CBS, MSNBC announce two-week suspension for Imus show By Austin
Fenner and Corky Siemaszko
N.Y Daily News (April 9, 2007) Don Imus tried Monday to put out the firestorm of
criticism that's been raging ever since he insulted the Rutgers women's
basketball team by calling them "nappy-headed hos." But he just threw more
fuel on the flames.
By nightfall, Imus' reign as the cantankerous prince of political radio
was in peril after CBS Radio ordered his radio show suspended for two
weeks starting Monday - and MSNBC also put the show's simulcast on ice.
The Rev. Al Sharpton said that wasn't good enough.
"What he did was a public, racist act," he said. "He should be fired."
was slapped with the suspension after a testy, two-hour exchange on
Sharpton's radio show during which Imus managed to infuriate his host,
antagonize African-American listeners and undermine his attempts to paint
himself as "a good man who did a bad thing."
Visibly frustrated that Sharpton would not back off his demand that he
resign for his remarks, Imus put his foot in his mouth several times in
his futile fight for forgiveness.
"I can't get anyplace with you people," he said at one point.
"What do you mean by you people," Sharpton barked back.
When the interview was over, Imus stalked off without having won
redemption - or even a handshake - from Sharpton.
"I think he made it worse," Sharpton said before CBS and MSNBC lowered the
boom on Imus.
Imus and Sharpton will tangle again when they appear on the "Today" show.
He will also find out Tuesday whether his request to personally apologize
to the Rutgers players will be granted.
Aja Ellington, the mother of Rutgers center Kia Vaughn, said Imus "can
keep his apology" and wants him fired.
"I agree with Al Sharpton," she said. "His apology really proves nothing."
Imus, who offered his first apology on Friday two days after making the
crack, began his own show Monday with another mea culpa.
"Here's what I've learned: that you can't make fun of everybody, because
some people don't deserve it," he said.
Imus also touted his involvement with the Imus Ranch in New Mexico, where
at least a tenth of the kids with cancer and blood disorders are black.
"I'm not a white man who doesn't know any African-Americans," he said.
But when Imus tried to make that same point with Sharpton, he was
immediately shot down.
"This is not about whether you're a good man," he said. "What you said was
Then Sharpton asked his daughter Dominique to come over and - while she
glared at Imus - he said, "She's not a nappy-headed ho. She's my
Imus tried to change the subject. "Why isn't there that kind of outrage in
the black community when rappers" demean black women?
Sharpton would not be deterred. And he made Imus squirm in his seat when
he asked the radio jock what he was thinking when he made the comments.
"At the time I said it, I didn't think it was racial," Imus said. "I
wasn't even thinking racial. I was thinking `West Side Story.' ... One
team is tough. One team is not so tough."
Sharpton told Imus that not firing him would set a bad precedent and that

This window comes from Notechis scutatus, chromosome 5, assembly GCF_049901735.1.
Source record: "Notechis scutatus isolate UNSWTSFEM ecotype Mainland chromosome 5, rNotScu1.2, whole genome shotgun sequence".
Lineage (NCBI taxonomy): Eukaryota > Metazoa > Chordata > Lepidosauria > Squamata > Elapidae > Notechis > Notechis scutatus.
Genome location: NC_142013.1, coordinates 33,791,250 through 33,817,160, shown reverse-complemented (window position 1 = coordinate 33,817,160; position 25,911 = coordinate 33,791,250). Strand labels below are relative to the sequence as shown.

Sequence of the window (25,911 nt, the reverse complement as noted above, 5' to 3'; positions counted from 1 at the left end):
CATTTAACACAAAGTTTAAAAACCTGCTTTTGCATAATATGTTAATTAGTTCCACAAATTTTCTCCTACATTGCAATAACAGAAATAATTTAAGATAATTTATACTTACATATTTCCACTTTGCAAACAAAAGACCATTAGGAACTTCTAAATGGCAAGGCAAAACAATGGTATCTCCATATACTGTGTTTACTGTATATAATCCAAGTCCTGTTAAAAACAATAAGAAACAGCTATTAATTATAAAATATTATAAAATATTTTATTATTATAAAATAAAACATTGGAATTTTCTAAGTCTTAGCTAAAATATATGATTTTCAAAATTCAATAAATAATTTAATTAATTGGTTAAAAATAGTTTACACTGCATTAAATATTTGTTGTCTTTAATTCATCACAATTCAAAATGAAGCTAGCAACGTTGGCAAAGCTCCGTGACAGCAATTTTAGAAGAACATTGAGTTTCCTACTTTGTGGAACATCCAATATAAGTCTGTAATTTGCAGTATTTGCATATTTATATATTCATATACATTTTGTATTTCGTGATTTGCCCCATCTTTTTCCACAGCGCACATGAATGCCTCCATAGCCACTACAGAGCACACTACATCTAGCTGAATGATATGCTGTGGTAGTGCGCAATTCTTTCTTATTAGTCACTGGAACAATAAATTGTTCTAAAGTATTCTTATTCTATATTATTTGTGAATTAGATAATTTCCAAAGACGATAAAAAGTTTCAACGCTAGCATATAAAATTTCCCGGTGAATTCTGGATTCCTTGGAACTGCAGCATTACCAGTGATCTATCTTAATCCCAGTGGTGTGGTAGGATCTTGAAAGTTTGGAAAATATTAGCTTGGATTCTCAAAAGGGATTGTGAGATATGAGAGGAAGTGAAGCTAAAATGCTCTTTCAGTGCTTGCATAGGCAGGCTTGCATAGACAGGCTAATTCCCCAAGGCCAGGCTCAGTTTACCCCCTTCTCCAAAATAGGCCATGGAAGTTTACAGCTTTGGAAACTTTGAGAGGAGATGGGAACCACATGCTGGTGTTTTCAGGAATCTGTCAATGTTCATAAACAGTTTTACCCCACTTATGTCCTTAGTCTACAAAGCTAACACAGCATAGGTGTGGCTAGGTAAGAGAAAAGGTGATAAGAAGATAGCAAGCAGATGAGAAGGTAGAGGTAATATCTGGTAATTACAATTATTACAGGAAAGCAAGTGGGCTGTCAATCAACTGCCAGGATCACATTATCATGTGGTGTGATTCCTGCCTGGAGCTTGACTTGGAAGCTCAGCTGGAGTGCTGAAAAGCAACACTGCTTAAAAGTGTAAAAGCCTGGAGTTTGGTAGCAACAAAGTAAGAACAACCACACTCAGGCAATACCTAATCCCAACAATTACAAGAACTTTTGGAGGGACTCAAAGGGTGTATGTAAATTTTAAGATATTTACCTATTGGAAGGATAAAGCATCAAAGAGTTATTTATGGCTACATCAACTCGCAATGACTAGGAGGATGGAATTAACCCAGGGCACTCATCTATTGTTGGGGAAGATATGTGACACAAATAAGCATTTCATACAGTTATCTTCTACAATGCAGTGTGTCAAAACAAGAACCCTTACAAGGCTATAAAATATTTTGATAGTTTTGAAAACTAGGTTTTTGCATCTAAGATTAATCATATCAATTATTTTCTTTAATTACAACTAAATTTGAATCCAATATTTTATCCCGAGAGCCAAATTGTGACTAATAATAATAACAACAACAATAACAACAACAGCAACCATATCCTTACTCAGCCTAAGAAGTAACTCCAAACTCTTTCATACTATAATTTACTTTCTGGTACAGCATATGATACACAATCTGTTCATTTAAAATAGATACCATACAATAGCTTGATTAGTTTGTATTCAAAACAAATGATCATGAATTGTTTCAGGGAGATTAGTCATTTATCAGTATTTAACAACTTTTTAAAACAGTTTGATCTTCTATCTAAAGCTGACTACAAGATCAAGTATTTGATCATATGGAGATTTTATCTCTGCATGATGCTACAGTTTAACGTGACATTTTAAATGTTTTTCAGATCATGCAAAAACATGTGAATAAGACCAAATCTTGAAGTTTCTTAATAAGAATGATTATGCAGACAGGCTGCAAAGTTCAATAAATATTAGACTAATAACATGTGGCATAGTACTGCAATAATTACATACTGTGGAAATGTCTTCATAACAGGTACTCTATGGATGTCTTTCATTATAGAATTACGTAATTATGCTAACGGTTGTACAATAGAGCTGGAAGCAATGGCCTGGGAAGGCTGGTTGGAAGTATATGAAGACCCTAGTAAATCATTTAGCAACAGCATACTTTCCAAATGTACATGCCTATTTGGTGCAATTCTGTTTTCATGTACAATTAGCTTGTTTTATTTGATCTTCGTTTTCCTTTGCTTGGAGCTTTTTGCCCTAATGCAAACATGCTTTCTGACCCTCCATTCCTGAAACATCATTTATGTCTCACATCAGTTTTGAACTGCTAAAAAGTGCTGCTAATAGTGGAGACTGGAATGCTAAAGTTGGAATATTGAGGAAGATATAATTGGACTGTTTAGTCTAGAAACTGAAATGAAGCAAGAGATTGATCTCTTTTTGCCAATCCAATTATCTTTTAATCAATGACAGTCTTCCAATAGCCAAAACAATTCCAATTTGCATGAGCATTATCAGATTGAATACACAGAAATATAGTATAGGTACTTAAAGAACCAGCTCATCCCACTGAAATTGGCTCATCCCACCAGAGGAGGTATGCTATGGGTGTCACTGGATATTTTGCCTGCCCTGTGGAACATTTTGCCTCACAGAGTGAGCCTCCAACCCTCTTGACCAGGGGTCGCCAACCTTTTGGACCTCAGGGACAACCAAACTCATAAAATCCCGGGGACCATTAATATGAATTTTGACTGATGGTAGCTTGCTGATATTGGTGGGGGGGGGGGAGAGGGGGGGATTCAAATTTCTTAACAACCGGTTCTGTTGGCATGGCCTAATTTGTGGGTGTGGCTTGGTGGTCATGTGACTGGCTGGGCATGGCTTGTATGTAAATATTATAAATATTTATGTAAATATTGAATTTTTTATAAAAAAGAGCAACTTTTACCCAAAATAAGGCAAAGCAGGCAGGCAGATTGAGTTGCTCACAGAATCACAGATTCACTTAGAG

he should not be allowed to "walk away from this unscathed."
"Unscathed?" Imus said. "Are you crazy? How am I unscathed by this? Don't
you think I'm humiliated?"
The longer the interview lasted, the testier it became, prompting Imus at
one point to object, "I didn't come here to get slapped around."
There was no small talk between the two men during the commercial breaks.
While Sharpton walked away to get some air, Imus sat and could be heard
muttering under his breath.
Others weighed in on the dispute, including Democrat presidential hopeful
Sen. Barack Obama who called Imus' comments "offensive to Americans of all
"With a public platform, comes a trust. As far as I'm concerned, he
violated that trust," Obama said.
The Rev. Jesse Jackson led a demonstration outside the Chicago
headquarters of NBC, which owns MSNBC, shouting, "Imus must go."
But industry experts said it's unlikely CBS Radio will cancel Imus'
influential show, which has long been a favorite stop for big-time
politicians, pundits and reporters.
"If I had to put down a bet, I'd say he'll survive," said Tom Taylor,
editor of the trade sheet Inside Radio. "But there will be consequences."
Don Imus' s appearance on the Rev. Al Sharpton's radio
show can be heard via the Internet by
13th Edition Now Available
New Buying Power report shows more spending by black consumers on
to economic gains in the past two years, black households across the U.S.,
especially middle-class families, are increasing their purchases of
lifestyle and leisure items.
According to the newest edition of “The Buying Power
of Black America,” there are indications that black households are feeling
more confident about making purchases that... Story continued... ________________________ The
Book Publishing Authority
in its eighth year of publication, Black Issues Book Review is
the only nationally distributed magazine devoted exclusively to covering the
latest news and reviews on black books. BIBR also provides up-to-date news on forthcoming author
signings, book fairs and book clubs.
Want this issue? Get it with your new subscription.
A TARGET MARKET NEWS